15 November, 2018

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WikiLeaks: Bond Issue 2007; ‘UNP Will Not Be Able To Honour Repayment’ – Ranil Wrote To JP Morgan, Barclays & HSBC

“The CEO of HSBC in Sri Lanka discounted the UNP threat as ‘silly… political tub-thumping.’ He said there was no way a future UNP government would voluntarily default, and was confident that international markets would be unconcerned by the UNP position. Other international bank and credit rating agency reps gave Econoff the same assessment.” the US Embassy Colombo informed Washington.

Opposition leader Ranil Wickramasinghe listens to journalists during a National Council coalition party news conference in ColomboThe Colombo Telegraph found the related leaked cable from the WikiLeaks database. The unclassified cable discusesSri Lanka’s debut sovereign bond issue. The cable was written by the Ambassador Robert O. Blake on September 05, 2007.

The ambassador wrote; “The Government of Sri Lanka plans to issue the country’s first international sovereign bond, in hopes of raising $500 million to fund infrastructure projects. However, the main opposition United National Party has announced that a future UNP government would not honor the bonds, which it claims the country cannot afford. UNP reps told us that their effort to sink the bond issue is primarily political though — an effort to keep the government from being able to buy the continued loyalty of former UNP MPs who joined the government as ministers last January. While markets will likely correctly view the UNP threat as a political move that would never materialize, the timing of the pending bond issue appears to be as bad or worse as sixteen months ago, when the government shelved an earlier plan for a $1 billion sovereign bond issue. Sri Lanka has had little good news to reassure currently skittish international debt markets. Nevertheless, market watchers say that the relatively small bond issue will probably appeal to a sufficient number of international investors who remain interested in diversifying their holdings of high-yielding emerging market debt.

“The Central Bank of Sri Lanka, which will float the bond on behalf of the Government, has selected JP Morgan, Barclays Capital and HSBC as joint lead managers of the issue, from among twelve local and international banks that bid on the role. According to a senior Central Banker, the bank plans an October road show to financial centers like New York, London, Frankfurt, Singapore, and Hong Kong to publicize the planned bond issue.”

“The opposition United National Party has challenged the government’s plan to issue the bonds. UNP leader Ranil Wickremesinghe wrote to JP Morgan, Barclays, and HSBC August 24, stating that ‘the bond issue is in violation of the law’ and that the ‘a future Government formed by the United National Party will not be able to honour the repayment obligations under this bond issue.’ In the letters, Wickremesinghe charges that the government has not informed Parliament of its plans to issue the bonds; that interest payments on the bonds ‘will hamper the sustainability of Sri Lanka’s long-term programme for servicing its existing public debt repayments’; and that the bonds may contribute to corruption, since planned ‘major infrastructure projects… have all been funded by bilateral and multilateral’ lenders. Wickremesinghe sent similar letters to U.S. Securities and Exchange Commission Chairman Christopher Cox and to Cox’s UK equivalent, urging them to ‘consult with the banks concerned and bring to a halt the issuance of this sovereign bond.'” Ambassador Blake further wrote.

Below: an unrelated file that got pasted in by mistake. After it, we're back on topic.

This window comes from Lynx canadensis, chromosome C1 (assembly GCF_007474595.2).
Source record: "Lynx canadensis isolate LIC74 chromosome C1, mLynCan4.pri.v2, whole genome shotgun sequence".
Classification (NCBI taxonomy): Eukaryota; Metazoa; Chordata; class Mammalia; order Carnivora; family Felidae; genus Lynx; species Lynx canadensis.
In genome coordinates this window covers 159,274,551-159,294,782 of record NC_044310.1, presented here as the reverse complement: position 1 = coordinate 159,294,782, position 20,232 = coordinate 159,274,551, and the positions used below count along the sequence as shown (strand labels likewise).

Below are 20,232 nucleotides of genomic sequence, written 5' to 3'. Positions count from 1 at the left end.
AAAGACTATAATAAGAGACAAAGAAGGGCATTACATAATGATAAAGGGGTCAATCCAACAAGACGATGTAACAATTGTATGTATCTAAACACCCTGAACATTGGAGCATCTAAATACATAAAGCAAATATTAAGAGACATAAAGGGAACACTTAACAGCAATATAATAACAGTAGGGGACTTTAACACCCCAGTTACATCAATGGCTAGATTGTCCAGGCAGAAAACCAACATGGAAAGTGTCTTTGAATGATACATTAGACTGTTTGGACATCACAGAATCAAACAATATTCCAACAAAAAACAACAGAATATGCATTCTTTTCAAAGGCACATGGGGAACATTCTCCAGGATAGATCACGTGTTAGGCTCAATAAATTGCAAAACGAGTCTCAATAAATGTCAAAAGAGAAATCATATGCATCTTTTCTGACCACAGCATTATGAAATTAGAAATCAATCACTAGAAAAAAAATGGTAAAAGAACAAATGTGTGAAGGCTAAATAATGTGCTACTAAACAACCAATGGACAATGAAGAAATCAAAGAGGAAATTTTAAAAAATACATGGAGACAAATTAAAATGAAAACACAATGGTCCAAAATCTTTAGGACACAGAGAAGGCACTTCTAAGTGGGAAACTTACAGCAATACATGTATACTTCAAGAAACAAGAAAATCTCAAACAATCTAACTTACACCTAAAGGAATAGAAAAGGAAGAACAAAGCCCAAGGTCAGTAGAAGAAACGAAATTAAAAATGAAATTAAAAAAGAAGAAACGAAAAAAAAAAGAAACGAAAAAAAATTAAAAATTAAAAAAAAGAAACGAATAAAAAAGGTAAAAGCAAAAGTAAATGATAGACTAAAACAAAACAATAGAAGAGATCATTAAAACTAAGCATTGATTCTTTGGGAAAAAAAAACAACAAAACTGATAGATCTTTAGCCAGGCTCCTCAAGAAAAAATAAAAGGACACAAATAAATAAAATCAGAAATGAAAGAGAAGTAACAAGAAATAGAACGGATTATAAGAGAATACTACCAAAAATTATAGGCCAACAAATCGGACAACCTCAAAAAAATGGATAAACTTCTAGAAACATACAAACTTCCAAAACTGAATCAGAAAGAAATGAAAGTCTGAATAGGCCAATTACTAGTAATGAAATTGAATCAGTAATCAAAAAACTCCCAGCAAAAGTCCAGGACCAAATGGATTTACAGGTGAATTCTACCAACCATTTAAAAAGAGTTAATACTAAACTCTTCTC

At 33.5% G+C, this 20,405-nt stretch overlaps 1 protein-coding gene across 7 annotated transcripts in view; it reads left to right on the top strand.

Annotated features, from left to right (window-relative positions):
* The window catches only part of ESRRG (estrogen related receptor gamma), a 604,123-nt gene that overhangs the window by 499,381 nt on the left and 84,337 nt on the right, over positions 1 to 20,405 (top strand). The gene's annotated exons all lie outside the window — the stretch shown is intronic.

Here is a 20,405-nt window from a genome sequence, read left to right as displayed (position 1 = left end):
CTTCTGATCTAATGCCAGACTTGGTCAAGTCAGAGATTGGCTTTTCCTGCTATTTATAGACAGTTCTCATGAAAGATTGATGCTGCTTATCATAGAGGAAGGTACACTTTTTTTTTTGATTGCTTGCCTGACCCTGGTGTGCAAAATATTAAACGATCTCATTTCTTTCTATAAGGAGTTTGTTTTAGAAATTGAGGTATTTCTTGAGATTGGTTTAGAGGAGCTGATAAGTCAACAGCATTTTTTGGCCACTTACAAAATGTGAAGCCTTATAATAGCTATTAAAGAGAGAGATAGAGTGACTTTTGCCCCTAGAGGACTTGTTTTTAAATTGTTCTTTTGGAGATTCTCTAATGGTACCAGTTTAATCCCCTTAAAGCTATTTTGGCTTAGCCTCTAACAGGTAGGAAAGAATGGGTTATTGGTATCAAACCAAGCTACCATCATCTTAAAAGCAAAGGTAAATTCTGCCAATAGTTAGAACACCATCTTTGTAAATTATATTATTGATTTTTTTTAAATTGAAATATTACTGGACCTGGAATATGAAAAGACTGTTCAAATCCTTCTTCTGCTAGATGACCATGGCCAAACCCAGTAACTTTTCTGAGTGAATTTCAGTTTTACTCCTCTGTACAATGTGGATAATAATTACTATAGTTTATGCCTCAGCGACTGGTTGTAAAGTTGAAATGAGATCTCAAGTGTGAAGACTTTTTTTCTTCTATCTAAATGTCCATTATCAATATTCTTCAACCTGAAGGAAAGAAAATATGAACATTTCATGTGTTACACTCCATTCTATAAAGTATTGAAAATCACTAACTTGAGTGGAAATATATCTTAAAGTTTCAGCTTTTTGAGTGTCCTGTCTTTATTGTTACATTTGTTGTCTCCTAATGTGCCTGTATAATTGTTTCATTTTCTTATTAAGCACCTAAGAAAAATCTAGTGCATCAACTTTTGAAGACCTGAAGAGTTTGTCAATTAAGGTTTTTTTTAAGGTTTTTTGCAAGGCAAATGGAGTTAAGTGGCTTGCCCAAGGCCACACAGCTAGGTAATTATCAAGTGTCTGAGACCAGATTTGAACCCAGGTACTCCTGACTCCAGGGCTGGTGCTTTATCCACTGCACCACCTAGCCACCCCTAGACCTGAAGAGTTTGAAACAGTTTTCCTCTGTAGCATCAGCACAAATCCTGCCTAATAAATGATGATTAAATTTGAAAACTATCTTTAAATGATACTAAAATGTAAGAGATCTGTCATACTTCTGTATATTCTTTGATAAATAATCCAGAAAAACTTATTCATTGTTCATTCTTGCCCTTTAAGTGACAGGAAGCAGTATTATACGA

Read the cable below for further details;

UNCLAS SECTION 01 OF 03 COLOMBO 001218

SIPDIS

SENSITIVE

SIPDIS

STATE FOR SCA/INS AND EEB/IFD/ODF
MCC FOR S. GROFF, D. TETER, D. NASSIRY AND E. BURKE
TREASURY FOR LESLIE HULL

E.O 12958: N/A
TAGS: ECON EINV EFIN KMCA CE

SUBJECT: SRI LANKA: GOVERNMENT REVIVES SOVEREIGN BOND ISSUE PLANS;
OPPOSITION SEEKS TO BLOCK

REF: A. 06 Colombo 550 B. Colombo 170

¶1. (SBU) Summary: The Government of Sri Lanka plans to issue the
country’s first international sovereign bond, in hopes of raising
$500 million to fund infrastructure projects. However, the main
opposition United National Party has announced that a future UNP
government would not honor the bonds, which it claims the country
cannot afford. UNP reps told us that their effort to sink the bond
issue is primarily political though — an effort to keep the
government from being able to buy the continued loyalty of former
UNP MPs who joined the government as ministers last January. While
markets will likely correctly view the UNP threat as a political
move that would never materialize, the timing of the pending bond
issue appears to be as bad or worse as sixteen months ago, when the
government shelved an earlier plan for a $1 billion sovereign bond
issue. Sri Lanka has had little good news to reassure currently
skittish international debt markets. Nevertheless, market watchers
say that the relatively small bond issue will probably appeal to a
sufficient number of international investors who remain interested
in diversifying their holdings of high-yielding emerging market
debt. End Summary.

$500 MILLION BOND TO FUND
INFRASTRUCTURE, “SET A BENCHMARK”
———————————

¶2. (U) The Government of Sri Lanka has revived plans for the
country’s first international sovereign bond issue. The government
seeks to raise $500 million, or more if demand is strong. The
government says it intends to invest the cash it raises in
infrastructure projects. It also expects the bonds to provide an
interest rate benchmark for private Sri Lankan companies seeking to
borrow in international capital markets. This is the second time
the government has prepared to tap international markets for a large